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Pandemic-related panic attacks and PTSD get a new treatment
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Pandemic-related panic attacks and PTSD get a new treatment

Healthcare News | Jan 13, 2021

By Bob Cuyler, PhD

The Western Pennsylvania Healthcare News. The coronavirus pandemic has dramatically impacted the mental health of health care professionals and the general population. Rates of anxiety disorder associated with Covid-19 were three times higher in late June 2020 than in the prior year, affecting over 30% of Americans, according to the Centers for Disease Control and Prevention. Overall, 41% of the population reported at least one adverse mental or behavioral health condition, the CDC found.

Healthcare professionals, especially those in front line settings, are particularly at risk for developing post-traumatic stress disorder (PTSD) related to Covid-19, with prevalence as high as 35% according to an October 2020 review of studies. Little wonder. They have been faced with unprecedented demands as they struggle to manage a highly infectious disease with personal risk, limited treatments, high mortality rates and, until recently, no vaccine. They must function professionally and personally under conditions of uncertainty, exhaustion, and often intense fear for themselves and their loved ones.  Repeated exposure to CV-19 related trauma and health anxiety set the stage for development of PTSD and panic in at-risk individuals.

Unfortunately, current treatments for PTSD, as well as for the closely-related panic attacks which affect some 27 million Americans every year, are ineffective or unavailable for many people. While psychotherapy is useful for some patients with panic attacks and PTSD, the long duration of treatment can pose obstacles for access, affordability, and adherence over time. High dropout rates are reported for talk therapy, particularly the exposure-based therapies commonly used to address PTSD as well as panic. Commonly used medications, particularly the  antidepressants, often produce unwelcome side effects that lead to adherence problems and high dropout rates. Benzodiazepines are not recommended for PTSD or for extended use, and carry risk for abuse and dependence.

Panic symptoms include shortness of breath, racing heart, chest tightness, dizziness, and lightheadedness, as well as fear of impending death and feelings of losing control or ‘going crazy. These symptoms can be misinterpreted as a medical emergency, only to be later ruled out as a cardiac or neurological event. Patients are unfortunately told their symptoms are ‘all in your head,’ or are referred out to a primary care or medical specialist for testing or follow up.

Faced with increasing rates of PTSD and recurrent panic attacks, health systems and health plans need new approaches to help their employees and members with treatments that are safe, effective, and produce minimal side effects. Amid limits on in-person care, they also need treatments that can be delivered remotely.

Fortunately, new treatment approaches now exist, based on multiple published studies addressing an important underlying physiological factor in panic attacks and PTSD. Surprisingly, this emerging science shows that patients with panic attacks and PTSD exhibit hypersensitivity to carbon dioxide (CO2). In experimental lab settings, most panic and PTSD sufferers react with pronounced fear and physiological distress when exposed to a single breath of air with high CO2 concentration. Subsequent research has shown that treatments aimed at normalizing respiratory rate are effective and are now available in clinical practice.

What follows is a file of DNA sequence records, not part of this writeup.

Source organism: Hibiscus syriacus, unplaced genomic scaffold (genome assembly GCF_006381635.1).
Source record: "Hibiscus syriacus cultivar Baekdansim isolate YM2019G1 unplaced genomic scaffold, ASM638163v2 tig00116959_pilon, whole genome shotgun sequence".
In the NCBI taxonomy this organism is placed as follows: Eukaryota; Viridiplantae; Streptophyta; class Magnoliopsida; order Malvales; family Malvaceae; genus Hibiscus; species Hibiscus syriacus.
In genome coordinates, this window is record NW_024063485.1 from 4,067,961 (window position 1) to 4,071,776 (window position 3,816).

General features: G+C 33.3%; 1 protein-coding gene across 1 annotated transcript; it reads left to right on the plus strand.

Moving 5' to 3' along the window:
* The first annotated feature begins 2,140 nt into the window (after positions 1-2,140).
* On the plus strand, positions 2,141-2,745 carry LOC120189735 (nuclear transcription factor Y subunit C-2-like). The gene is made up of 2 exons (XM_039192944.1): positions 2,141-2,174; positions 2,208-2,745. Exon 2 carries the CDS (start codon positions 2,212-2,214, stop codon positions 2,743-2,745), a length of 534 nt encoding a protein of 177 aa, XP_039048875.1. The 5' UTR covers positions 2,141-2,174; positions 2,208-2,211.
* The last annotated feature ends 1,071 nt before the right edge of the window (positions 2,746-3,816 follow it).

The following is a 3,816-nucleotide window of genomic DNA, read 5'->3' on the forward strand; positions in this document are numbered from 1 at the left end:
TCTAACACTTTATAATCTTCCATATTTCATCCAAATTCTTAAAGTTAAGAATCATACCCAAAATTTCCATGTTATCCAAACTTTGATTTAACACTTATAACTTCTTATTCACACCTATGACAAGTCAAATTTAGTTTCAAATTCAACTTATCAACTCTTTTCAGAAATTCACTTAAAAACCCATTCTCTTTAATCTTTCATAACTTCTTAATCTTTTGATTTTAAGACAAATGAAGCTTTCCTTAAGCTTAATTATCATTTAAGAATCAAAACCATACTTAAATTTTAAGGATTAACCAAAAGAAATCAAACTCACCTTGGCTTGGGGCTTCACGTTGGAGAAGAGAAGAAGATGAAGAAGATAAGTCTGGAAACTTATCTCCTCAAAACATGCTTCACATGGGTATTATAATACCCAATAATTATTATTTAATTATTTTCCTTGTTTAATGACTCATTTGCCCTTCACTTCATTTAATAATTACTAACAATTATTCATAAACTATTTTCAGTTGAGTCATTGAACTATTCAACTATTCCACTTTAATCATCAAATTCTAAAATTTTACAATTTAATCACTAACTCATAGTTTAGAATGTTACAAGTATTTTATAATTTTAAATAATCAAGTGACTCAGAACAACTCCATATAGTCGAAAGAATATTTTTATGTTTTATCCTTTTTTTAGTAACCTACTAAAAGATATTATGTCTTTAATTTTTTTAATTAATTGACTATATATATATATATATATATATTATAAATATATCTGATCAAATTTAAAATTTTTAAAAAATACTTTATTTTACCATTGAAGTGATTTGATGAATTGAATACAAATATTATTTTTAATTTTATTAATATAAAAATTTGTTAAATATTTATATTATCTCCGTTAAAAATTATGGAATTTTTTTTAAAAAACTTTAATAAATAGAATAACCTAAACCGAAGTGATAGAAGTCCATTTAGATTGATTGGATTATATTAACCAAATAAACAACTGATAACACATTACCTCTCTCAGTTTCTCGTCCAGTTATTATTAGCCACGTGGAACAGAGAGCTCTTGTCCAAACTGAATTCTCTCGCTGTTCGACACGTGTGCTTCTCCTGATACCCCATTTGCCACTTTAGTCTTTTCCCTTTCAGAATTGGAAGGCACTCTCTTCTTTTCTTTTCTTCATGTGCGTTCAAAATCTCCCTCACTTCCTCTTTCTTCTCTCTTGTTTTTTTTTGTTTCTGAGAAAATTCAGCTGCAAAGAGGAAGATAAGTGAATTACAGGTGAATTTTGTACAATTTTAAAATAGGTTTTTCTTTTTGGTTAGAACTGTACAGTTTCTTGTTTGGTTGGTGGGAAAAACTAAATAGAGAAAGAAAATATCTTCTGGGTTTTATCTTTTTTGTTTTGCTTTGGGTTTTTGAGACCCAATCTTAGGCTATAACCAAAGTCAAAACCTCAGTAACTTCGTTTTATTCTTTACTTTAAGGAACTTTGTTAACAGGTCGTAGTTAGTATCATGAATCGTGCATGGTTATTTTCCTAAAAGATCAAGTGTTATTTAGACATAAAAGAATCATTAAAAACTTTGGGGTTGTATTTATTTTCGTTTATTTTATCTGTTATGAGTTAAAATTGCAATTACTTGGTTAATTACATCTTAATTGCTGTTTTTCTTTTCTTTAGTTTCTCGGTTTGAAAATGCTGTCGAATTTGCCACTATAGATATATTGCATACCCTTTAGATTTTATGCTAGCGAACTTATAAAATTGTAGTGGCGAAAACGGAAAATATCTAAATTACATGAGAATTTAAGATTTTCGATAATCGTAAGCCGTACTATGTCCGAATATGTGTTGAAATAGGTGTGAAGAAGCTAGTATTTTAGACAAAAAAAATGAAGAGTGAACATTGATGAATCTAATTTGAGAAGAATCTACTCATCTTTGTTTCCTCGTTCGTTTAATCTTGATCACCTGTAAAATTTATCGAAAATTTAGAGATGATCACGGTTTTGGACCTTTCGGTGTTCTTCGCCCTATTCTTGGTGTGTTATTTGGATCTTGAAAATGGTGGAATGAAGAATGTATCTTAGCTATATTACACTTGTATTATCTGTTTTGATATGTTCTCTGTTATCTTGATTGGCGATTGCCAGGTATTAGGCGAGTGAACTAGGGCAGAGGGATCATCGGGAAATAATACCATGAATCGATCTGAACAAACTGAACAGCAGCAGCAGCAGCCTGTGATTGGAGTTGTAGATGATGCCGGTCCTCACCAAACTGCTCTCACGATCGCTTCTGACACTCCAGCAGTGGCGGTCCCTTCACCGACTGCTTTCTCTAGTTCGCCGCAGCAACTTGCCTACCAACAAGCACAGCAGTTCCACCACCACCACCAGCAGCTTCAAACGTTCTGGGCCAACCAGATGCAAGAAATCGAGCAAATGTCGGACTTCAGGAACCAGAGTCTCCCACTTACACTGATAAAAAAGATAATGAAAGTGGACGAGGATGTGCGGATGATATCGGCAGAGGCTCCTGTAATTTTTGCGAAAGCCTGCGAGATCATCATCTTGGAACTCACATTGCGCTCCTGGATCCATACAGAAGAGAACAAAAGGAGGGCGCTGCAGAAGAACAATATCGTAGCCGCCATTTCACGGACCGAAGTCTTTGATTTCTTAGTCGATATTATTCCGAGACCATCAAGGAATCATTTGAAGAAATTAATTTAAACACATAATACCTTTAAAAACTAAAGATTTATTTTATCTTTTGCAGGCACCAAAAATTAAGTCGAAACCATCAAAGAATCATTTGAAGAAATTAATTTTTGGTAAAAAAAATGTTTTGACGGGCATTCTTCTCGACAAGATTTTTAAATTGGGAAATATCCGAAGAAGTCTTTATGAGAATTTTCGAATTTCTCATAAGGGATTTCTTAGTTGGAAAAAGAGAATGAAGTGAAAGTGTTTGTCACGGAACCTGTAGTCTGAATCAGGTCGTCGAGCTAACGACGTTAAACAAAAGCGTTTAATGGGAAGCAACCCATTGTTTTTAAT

A recently developed, FDA-cleared non-medication digital therapeutic called Freespira targets the symptoms of both conditions. During twice-a-day 17-minute sessions that are conducted at home, the patient inhales and exhales in sync with rising and falling audio tones and adjusts their respiratory volume to keep their exhaled CO2 in the normal zone, guided by a graphical display on a tablet. Weekly telehealth coaching provides support, encouragement and guidance to help patients achieve their breathing targets.

Several peer-reviewed studies have confirmed the regimen can reduce or eliminate symptoms of panic disorder and PTSD in just 28 days. The most recent study, which was funded by Highmark Health and conducted at Alleghany Health Network in Pittsburgh, found that 68% of treated patients were in remission one-year post-treatment and 91% had significant symptom reduction as long as one-year after treatment.  Research on PTSD at the Palo Alto VA measured significant improvement in over 80% of participants and remission in 50% of participants.

Coincidentally, the Highmark study also found the treatment significantly lowered health care costs. Following a claims analysis that documented sharply higher medical costs for individuals with panic disorder compared to matched controls, the study found a 35% reduction in any-reason medical costs for the year after treatment with Freespira. Pharmaceutical costs were slashed by 68%, and Emergency Department costs fell by 65%.

Until we have brought Covid-19 completely under control, it is good to know that health care organizations have options for helping their employees, members, and patients deal with the most acute mental health impacts of the pandemic. Just as transmission of the virus can be prevented by the adoption of new habits like mask-wearing, we are learning that the acute symptoms of panic attacks and PTSD can be prevented with new self-management skills.

All we needed was to take a fresh look at the problem.

Robert Cuyler, PhD, is Chief Clinical Officer of Freespira, Inc.